Russia charts new roadmap to super-heavy rocket
During 2017, after several years of discussions at the political and engineering levels, the Russian government finally took the first steps toward lining up long-term funding for the super-heavy rocket, which, if ever built, could support human exploration of the Moon and, possibly, even an expedition to Mars.
The super-heavy rocket family as envisioned by Roskosmos in the second half of 2017.
At the beginning of the year, Roskosmos was predicting the first launch of the super-heavy rocket around 2035. Such a remote date was likely based on the funding levels originally allocated to the Research and Development Project, OKR, called Elements of the Super-Heavy Class, or shortly in Russian Elementy STK, which would lay the technical foundation for a big rocket. However, the program appeared to be receiving new political impetus in the following few months.
Roskosmos gave the go ahead to the Elementy STK program on March 30, 2017, with official decision KI-153-r. The initial phase of the program would finance the development of a medium-class launcher as a stepping stone to the super-heavy rocket.
On June 3, the collegium of the Military Industrial Commission, VPK, and Roskosmos reviewed priorities for the development of the super booster and, apparently, accelerated the plan, promising the first launch of the giant rocket in 2028 from Vostochny Cosmodrome.
Soon thereafter, the Russian president Vladimir Putin also endorsed the project during a meeting in the Kremlin with the head of Roskosmos Igor Komarov. Komarov confirmed a plan for the first launch of the super-heavy rocket in 2028, which was timed to allow the first manned lunar landing in 2030.
As of July 2017, the work on the preliminary design of the rocket was expected to last between 1.5 and 2 years, according to TASS.
New engineering roadmap to a super booster
With the political approval and initial funding at hand, Russian engineers took another look at possible technical strategies to build a super-heavy booster. Although a multitude of architectures had already been considered in previous years, yet another notional path to the super-heavy rocket emerged around the summer of 2017. Like the preceding concept, the latest architecture relied on boosters previously developed for the newly approved Soyuz-5 medium-class rocket, sometimes referred to as "Russian Zenit," because it was intended to replace the Ukrainian-built vehicle. However, in its latest incarnation, the super-heavy rocket would be comprised of six rather than five modular boosters lifting the vehicle off the ground. Five boosters of the first stage would be strapped around a single "core" booster of the second stage and both stages would ignite their RD-171-derived engines at liftoff.
Depending on the type of upper stages used in a particular configuration, the super-rocket could deliver either 88 or 108 tons to the low Earth orbit. The lighter of the two vehicles would use one upper stage burning cryogenic hydrogen fuel and two other stages burning kerosene. In the meantime, the larger rocket would use two hydrogen-powered upper stages and one kerosene-burning stage. Under the proposed strategy, both variants of the vehicle would be needed for the lunar exploration program, because the smaller booster would deliver the 20-ton PTK Federatsiya crew vehicle to the lunar orbit, while the bigger rocket would carry a heavier lunar lander or the components of the lunar base.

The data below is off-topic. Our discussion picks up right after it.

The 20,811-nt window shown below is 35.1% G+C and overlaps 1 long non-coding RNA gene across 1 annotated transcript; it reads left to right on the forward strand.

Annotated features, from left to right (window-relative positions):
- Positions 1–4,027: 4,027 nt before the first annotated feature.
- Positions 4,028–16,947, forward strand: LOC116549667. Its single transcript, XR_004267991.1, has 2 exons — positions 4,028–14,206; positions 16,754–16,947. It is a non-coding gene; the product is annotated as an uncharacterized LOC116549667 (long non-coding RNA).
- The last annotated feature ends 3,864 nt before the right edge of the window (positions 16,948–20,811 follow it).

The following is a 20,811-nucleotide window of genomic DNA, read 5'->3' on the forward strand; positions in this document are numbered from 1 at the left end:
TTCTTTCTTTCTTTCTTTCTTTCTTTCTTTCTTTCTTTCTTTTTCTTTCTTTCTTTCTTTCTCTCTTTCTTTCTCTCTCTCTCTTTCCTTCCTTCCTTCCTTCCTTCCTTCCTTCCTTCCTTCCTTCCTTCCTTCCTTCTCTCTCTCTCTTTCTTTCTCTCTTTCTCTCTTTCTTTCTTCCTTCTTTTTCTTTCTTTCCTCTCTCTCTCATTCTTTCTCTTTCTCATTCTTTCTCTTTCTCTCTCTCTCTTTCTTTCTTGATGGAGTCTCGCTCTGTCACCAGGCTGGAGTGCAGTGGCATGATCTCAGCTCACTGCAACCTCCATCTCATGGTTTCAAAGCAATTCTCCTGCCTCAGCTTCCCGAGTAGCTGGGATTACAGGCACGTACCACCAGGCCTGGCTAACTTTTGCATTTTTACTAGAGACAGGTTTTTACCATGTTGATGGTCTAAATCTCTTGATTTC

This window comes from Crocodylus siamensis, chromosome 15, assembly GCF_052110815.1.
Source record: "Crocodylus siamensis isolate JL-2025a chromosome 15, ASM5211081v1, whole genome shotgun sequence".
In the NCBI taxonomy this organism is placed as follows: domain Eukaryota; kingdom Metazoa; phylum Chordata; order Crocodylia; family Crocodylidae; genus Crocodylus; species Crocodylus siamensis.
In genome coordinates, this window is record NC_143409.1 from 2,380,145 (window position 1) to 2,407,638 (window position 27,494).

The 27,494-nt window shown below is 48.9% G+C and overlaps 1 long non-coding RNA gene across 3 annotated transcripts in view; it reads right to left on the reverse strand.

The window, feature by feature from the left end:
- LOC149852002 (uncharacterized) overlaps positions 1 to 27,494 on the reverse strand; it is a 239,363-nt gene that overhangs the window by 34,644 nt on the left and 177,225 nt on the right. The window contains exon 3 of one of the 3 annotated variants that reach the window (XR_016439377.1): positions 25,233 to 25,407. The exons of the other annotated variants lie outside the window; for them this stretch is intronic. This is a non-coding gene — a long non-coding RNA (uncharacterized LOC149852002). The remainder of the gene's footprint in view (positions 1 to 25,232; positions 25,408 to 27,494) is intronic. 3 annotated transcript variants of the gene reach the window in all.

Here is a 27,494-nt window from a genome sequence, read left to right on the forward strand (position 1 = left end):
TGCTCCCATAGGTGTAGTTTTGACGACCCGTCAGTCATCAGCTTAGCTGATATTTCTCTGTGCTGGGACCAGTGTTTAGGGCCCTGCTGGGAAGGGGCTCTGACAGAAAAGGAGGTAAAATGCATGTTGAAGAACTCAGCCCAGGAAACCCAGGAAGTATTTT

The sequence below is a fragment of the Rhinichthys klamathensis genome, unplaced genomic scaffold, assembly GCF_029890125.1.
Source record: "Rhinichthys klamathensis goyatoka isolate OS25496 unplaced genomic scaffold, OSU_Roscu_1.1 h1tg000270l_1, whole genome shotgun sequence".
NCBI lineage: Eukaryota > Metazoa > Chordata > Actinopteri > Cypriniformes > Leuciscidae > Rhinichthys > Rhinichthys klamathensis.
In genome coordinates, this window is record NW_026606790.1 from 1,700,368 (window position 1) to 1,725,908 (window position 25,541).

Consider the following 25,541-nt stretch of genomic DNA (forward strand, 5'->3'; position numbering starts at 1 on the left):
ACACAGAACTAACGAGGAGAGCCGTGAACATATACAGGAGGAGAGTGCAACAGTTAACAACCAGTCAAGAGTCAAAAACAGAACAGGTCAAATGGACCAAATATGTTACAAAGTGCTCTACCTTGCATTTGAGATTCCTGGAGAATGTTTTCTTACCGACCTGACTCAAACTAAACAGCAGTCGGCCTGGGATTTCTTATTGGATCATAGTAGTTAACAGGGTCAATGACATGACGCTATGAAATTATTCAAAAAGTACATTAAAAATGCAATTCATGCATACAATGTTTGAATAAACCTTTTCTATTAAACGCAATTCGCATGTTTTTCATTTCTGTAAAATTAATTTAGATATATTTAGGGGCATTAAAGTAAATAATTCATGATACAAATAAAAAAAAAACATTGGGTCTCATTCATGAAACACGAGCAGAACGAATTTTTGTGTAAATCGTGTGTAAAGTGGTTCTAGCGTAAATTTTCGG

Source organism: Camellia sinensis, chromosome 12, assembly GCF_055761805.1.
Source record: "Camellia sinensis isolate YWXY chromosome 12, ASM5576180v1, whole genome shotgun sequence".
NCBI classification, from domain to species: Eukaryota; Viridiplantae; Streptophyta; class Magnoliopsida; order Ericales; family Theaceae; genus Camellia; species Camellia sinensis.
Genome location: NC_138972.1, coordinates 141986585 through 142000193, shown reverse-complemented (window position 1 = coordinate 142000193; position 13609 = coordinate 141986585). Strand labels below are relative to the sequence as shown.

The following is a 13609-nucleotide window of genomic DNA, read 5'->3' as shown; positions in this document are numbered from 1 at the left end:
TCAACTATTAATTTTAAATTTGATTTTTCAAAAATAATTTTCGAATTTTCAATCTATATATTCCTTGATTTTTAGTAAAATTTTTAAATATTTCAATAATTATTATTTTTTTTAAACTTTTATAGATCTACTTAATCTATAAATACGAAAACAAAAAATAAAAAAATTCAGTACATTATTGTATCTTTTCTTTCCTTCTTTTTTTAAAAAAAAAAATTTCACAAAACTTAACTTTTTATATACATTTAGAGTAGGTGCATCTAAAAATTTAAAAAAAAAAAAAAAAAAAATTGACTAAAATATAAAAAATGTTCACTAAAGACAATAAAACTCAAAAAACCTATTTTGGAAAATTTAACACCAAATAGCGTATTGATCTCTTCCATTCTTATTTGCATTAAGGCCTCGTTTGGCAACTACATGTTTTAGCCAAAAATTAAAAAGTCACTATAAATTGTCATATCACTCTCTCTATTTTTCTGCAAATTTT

As an intermediate step between the super-heavy rocket and the medium-class Soyuz-5, a three-booster heavy rocket could be built for the delivery up to 50 tons of payload to the low Earth orbit. However, in order to use a common launch infrastructure with the super-rocket, the intermediate vehicle would have to use non-symmetrical attachment of strap-on boosters.
All three proposed variants would use common booster stages developed within the Soyuz-5 program, as well as an upper stage derived from the Block-DM space tug. However, two new types of hydrogen space tugs would have to be built as well, including one derived from the proposed KVTK upper stage and one much larger and entirely new design. These hydrogen stages, along with the yet-to-be-built infrastructure at Russia's new launch site in Vostochny, will likely be the most challenging and costliest aspects of the proposed plan.
If the Soyuz-5 rocket reaches its launch pad in Baikonur as planned in 2022, its three-booster follow-on vehicle could begin flying from Vostochny in 2027, according to the proposed plan. The first six-booster configuration was optimistically predicted to appear just a year later, apparently to match the political goal of delivering Russian cosmonauts into lunar orbit in 2028. However, even that very preliminary plan did not anticipate the availability of the super-rocket capable of launching the lunar lander and its crew to the surface of the Moon before 2033.
Key components of the super-heavy booster family, their primary payloads and their status (estimated):
Read (and see) much more about the history of the Russian space program in a richly illustrated, large-format glossy edition:
An exterior view of the super-heavy launcher family as envisioned in the second half of 2017. Copyright © 2017 Anatoly Zak
Click to enlarge. Copyright © 2016 Anatoly Zak
A pair of super-heavy rockets would be able to deliver the PTK Federatsiya crew vehicle and a lunar lander to the orbit around the Moon, where cosmonauts would board the lander for the final leg of the trip to the lunar surface. Click to enlarge. Copyright © 2016 Anatoly Zak